Clinical Trial Registration and News
Can eating chocolate stave off obesity and diabetes? Not quite, but researchers say that certain ingredients present in chocolate appear to prevent these conditions in mice.
The positive health benefits of chocolate have been studied increasingly more in recent years, particularly its effects on heart health. The focus has primarily been on key compounds called flavanols. Many different types of flavanols are present in cocoa. In a recent study, researchers separated these flavanols into three main classes. They then tested these three types of flavanols in mice that were fed a high-fat diet for three months.
“We found that one specific class of compounds called oligomeric procyanidins had by far the best ability to prevent the onset of obesity and diabetes,” said Dr. Andrew Neilson, assistant professor in the Department of Food Science and Technology at Virginia Tech.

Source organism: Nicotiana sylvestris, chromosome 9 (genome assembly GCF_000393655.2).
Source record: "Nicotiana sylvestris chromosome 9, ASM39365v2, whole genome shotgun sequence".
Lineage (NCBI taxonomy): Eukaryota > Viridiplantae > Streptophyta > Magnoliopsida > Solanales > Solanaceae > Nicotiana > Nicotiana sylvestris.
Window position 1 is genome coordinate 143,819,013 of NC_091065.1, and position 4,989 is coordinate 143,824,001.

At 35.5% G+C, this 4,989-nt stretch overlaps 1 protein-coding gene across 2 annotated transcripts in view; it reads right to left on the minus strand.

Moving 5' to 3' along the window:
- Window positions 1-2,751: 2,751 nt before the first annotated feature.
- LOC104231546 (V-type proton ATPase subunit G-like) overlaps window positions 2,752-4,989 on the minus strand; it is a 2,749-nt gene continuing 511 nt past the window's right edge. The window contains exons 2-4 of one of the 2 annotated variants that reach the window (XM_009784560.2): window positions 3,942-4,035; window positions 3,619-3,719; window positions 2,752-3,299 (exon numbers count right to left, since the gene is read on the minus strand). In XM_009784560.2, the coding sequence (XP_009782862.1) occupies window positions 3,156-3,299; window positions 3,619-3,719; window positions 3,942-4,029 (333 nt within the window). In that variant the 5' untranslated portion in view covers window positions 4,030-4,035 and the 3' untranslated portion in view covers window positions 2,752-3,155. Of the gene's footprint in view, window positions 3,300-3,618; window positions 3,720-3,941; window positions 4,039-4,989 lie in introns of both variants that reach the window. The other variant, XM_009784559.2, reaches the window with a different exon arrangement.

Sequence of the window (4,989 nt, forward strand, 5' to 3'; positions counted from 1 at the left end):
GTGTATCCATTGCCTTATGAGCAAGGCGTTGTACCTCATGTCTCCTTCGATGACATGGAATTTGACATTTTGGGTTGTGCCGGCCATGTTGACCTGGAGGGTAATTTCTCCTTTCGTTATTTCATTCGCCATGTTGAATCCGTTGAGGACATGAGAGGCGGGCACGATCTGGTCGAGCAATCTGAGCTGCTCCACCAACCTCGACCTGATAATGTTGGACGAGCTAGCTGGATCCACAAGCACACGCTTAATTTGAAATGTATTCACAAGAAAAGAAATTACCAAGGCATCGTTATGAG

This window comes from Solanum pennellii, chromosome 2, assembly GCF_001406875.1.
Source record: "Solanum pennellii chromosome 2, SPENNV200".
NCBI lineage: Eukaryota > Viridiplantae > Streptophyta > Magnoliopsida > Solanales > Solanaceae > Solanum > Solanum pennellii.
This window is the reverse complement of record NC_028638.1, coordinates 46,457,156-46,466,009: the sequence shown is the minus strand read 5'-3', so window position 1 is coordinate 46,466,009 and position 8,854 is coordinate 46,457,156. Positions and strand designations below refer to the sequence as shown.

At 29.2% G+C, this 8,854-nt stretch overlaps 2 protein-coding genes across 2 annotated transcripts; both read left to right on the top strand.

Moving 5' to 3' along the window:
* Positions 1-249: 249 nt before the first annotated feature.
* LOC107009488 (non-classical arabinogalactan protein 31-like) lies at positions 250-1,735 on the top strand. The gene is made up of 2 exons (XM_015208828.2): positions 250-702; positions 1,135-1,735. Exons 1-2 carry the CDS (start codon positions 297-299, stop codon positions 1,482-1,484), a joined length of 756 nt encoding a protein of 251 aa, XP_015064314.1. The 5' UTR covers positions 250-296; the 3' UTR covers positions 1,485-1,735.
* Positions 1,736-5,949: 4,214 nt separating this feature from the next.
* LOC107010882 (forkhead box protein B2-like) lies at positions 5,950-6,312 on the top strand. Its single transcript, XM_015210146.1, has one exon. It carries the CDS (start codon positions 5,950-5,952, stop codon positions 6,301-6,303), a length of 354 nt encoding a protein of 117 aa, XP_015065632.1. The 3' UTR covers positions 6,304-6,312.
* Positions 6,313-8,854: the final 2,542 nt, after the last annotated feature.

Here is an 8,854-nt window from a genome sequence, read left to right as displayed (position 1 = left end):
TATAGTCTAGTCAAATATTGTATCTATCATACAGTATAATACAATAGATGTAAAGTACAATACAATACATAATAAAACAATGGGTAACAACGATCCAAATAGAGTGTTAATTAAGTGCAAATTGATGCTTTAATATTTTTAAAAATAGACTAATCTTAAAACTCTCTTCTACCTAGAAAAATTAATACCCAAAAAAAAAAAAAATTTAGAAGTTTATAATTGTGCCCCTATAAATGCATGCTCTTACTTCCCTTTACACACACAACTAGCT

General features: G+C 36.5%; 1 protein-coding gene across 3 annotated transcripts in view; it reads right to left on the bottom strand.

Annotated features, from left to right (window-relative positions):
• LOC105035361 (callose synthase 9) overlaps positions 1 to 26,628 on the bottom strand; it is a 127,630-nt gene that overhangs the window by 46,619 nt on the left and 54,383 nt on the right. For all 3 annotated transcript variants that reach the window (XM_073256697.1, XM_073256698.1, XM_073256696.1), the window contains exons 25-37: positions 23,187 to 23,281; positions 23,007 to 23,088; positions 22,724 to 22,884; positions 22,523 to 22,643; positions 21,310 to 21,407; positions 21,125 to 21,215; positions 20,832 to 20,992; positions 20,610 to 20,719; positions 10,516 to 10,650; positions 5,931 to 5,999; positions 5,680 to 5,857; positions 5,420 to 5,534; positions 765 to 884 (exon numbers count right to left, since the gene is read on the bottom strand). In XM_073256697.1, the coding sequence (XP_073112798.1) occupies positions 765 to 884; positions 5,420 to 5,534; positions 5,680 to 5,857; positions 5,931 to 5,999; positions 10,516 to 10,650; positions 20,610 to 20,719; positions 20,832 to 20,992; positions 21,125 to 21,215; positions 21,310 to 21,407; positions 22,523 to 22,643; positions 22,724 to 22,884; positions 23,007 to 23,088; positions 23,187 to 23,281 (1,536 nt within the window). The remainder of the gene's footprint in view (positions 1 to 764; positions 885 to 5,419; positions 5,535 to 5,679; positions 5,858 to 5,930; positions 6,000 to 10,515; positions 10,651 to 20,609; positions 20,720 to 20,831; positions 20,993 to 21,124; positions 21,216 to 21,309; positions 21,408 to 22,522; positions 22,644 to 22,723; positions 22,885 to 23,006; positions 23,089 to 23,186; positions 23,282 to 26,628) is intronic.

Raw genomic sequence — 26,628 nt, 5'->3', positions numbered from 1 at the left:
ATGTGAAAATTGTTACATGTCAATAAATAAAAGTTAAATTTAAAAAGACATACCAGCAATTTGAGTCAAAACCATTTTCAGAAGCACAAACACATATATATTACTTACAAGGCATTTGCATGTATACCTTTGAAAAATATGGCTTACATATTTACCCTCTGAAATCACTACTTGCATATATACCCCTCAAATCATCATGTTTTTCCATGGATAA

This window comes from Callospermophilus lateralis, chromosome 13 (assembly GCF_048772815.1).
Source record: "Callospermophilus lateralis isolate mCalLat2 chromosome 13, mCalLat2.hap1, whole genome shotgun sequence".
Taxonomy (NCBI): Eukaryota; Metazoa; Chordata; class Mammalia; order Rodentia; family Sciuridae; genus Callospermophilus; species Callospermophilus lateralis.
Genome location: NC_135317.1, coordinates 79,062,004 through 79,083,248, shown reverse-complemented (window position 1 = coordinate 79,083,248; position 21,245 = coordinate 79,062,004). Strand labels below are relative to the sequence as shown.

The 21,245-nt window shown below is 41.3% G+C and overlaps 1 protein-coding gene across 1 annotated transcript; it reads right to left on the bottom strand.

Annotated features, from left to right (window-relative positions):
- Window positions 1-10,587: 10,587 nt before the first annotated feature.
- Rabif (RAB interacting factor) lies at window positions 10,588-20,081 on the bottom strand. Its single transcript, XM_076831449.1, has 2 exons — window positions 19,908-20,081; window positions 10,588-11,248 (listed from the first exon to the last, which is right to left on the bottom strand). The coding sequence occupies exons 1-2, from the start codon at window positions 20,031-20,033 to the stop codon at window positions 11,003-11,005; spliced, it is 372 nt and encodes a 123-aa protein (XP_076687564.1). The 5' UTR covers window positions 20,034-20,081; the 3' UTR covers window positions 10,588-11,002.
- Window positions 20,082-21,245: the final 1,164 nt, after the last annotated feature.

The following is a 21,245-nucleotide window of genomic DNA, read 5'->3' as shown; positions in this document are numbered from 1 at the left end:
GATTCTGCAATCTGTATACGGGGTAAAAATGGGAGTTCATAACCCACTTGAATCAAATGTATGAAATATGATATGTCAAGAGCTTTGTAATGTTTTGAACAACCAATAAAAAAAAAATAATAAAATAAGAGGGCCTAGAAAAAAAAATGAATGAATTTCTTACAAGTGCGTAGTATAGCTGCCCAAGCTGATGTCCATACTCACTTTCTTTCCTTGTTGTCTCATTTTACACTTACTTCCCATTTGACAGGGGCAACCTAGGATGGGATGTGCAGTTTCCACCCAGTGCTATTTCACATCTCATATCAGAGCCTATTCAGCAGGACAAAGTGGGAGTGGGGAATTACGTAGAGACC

Neilson said that unlike other flavanol studies that deliver large amounts of the compound to test its effects, this study used lower doses that are more comparable to human consumption. But he warns people to think twice before reaching for a chocolate bar to prevent diabetes and obesity.
“Most people want to assume chocolate has these effects,” he said. “Chocolate has a lot of calories from fat and sugar calories, so consuming lots of chocolate to get these compounds is not recommended.”
According to Neilson, eating cocoa nibs, cocoa powder in low-fat, low-sugar foods and small portions of dark chocolate are the best ways to get these compounds while minimizing added calories. In addition, the study looked at preventing obesity and diabetes and does not speak to the potential effects of cocoa when these conditions are already present.
“We do not know the effects of these compounds in humans,” said Neilson.
The study’s findings have researchers particularly interested in developing cocoa that contains more oligomeric procyanidins.
By Marianne Hayes